EDITORIAL: Should we go willfully into danger?
That’s the promise Jesus made to his 12 disciples when he sent them out to preach the good news in the Gospel of Matthew.
“I am sending you out like sheep among wolves,” Jesus says in Matthew 10:16. “Therefore be as shrewd as snakes and as innocent as doves. Be on your guard; you will be handed over to the local councils and be flogged in the synagogues.”
We struggle with these words. Yes, it’s dangerous out there, but go anyway. That’s what Jesus seems to be saying. These hardly are words of comfort, yet we long to obey.
And, especially nowadays, we see wolves everywhere.
They’re in Afghanistan and the Middle East, where militant Islamists call for jihad — holy war. They’re just south of the U.S. border, where murderous drug cartels turn cities into battlegrounds.
Bible scholars and former missionaries, including Evertt Huffard at Harding School of Theology in Memphis, Tenn., say that our standards of safety and cleanliness have kept us from going into all the world, as Jesus commands in Matthew 28.
We stand amazed by the devotion of Christians who serve in these troubled lands, despite the horrors we see portrayed in media. Their desire to helpthose in need — regardless of the risks — inspires us.
It’s important to note that the coordinators of mission work in Afghanistan and Mexico are not amateurs. Ministry in such environments requires “shrewd as snakes” strategy. That requires advance planning and a willingness to adapt. Those who work in such ministries must be willing to change or cancel their plans with
little advance warning.
Such ministry also requires “local intelligence.” Whether reaching out around the world or across the street, the best mission efforts utilize people who live in the environment being served — people who can assess risks and offer sound advice. In mission work, honest, hardworking, on-the-ground believers are priceless.
Equally valuable are the Christians who support such works — people who never set foot on foreign soil. Those who donate funds, fill shoeboxes with toys or collect relief provide the “fragrant offering”
Paul talks about in Philippians 4 — gifts pleasing to God.
Christ asks us to risk much for the sake of the Gospel, but we err when we conclude that stepping willfully into dangerous reaches of the globe is the only way to serve.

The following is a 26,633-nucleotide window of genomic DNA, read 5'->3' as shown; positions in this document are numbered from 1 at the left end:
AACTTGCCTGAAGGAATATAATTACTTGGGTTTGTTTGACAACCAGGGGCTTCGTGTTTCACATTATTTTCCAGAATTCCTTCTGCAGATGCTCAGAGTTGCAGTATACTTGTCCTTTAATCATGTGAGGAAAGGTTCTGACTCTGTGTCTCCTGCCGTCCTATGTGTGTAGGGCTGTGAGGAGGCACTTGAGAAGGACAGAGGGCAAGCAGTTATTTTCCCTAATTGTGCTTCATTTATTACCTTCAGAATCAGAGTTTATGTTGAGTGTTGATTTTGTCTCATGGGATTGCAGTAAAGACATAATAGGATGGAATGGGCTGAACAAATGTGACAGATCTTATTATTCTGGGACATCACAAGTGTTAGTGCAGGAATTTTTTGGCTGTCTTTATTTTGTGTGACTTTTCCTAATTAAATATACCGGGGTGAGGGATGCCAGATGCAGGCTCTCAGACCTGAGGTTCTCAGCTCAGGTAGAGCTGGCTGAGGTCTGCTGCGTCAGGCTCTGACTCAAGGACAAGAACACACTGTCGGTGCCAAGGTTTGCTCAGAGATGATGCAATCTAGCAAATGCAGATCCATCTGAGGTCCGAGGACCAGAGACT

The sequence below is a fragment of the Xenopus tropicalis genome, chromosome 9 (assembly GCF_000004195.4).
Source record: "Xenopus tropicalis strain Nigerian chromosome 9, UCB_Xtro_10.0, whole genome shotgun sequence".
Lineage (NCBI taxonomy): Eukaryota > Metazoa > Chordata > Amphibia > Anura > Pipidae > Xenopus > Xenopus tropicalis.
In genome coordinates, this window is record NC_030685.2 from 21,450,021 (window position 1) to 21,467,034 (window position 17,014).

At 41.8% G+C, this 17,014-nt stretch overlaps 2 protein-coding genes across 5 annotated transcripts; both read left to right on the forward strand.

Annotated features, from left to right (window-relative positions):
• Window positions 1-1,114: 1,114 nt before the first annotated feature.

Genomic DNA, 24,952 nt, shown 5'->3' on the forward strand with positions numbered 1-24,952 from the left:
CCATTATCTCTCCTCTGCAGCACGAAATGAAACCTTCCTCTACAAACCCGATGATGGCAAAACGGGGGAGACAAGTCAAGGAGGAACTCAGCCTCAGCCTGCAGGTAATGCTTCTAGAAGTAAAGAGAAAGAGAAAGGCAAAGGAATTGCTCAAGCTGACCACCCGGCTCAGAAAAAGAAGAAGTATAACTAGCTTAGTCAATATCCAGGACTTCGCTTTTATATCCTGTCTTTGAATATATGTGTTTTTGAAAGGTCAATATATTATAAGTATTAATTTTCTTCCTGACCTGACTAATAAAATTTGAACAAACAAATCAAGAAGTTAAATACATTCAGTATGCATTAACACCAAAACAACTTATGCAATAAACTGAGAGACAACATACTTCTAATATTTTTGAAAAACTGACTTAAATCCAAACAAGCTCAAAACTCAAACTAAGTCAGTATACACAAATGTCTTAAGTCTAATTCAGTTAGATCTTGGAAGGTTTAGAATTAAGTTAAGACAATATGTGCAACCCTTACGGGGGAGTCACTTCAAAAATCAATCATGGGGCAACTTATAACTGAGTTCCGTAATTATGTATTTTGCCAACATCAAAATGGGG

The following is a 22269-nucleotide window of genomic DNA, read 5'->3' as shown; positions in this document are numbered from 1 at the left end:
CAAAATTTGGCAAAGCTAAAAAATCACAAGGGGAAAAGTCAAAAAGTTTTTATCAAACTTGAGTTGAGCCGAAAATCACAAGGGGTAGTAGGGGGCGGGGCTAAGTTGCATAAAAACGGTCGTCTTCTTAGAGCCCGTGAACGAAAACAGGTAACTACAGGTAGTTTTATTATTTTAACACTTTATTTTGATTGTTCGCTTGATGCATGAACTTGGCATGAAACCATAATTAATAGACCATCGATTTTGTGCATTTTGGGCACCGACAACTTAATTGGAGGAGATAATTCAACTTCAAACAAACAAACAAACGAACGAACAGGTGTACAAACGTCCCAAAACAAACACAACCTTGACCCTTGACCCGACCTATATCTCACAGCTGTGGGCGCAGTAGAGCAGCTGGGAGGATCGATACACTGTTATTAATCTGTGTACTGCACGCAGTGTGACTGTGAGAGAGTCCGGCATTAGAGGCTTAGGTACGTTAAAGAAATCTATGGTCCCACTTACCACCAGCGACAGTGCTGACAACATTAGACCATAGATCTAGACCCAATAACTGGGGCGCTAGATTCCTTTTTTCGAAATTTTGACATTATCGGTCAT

Opportunities to leave our comfort zones and serve those in need are everywhere. Our hearts rejoice at the renewed efforts among believers to reach America’s inner cities. In communities such as Abilene, Texas, Churches of Christ are finding new ways to reach out to refugees — people who have endured unimaginable horrors at the hands of brutal regimes.
We may never know what it feels like to be flogged. Some of them do.
May God give all of us — no matter where we serve — the shrewdness of snakes and the innocence of doves.
FeedbackI agree. I am planning a mission trip to the french riviera. I will spend long days scanning the beaches for possible convertees. If a congregation wants to support my efforts I will add them to my mailing list of the “convertee of the month pictures.” For one elder from that congregation I will provide an all expenses paid trip to check out my work and if they so desire an introduction to a convertee. I will have a website where I will post pictures of candidates. I cannot imagine with beaches like the riviera why anyone would want go elsewhere. I need a treasurer and a travel consultant.John JenkinsGSMCOCGatlinburg, TN
USAJune, 8 2012Having served as a missionary in some “troubled lands” (Mindanao in the southern Philippines; Albania), I commend the editors for an article which is spot on! Informed strategic planning, inter-cultural competence, and flexibility are each indispensable to long-term productivity and persistence in “high-risk” mission fields. Needed above all that, though, is a heart made pure by God’s grace, which can see His presence and providence in all circumstances.Steve ByrneChurch of Christ at Pearl HarborHonolulu, Hawaii
USAApril, 26 2012As I read this, I thought of Epaphroditus, the Philippian disciple whose “prison ministry” to Paul meant that he “gambled” his life in rendering this “work of Christ” (Philippians 2:29-30). Paul says the church should joyfully honor disciples like Epaphroditus.Greg FlemingNorth A Church of ChristMidland, Texas
U.S.April, 26 2012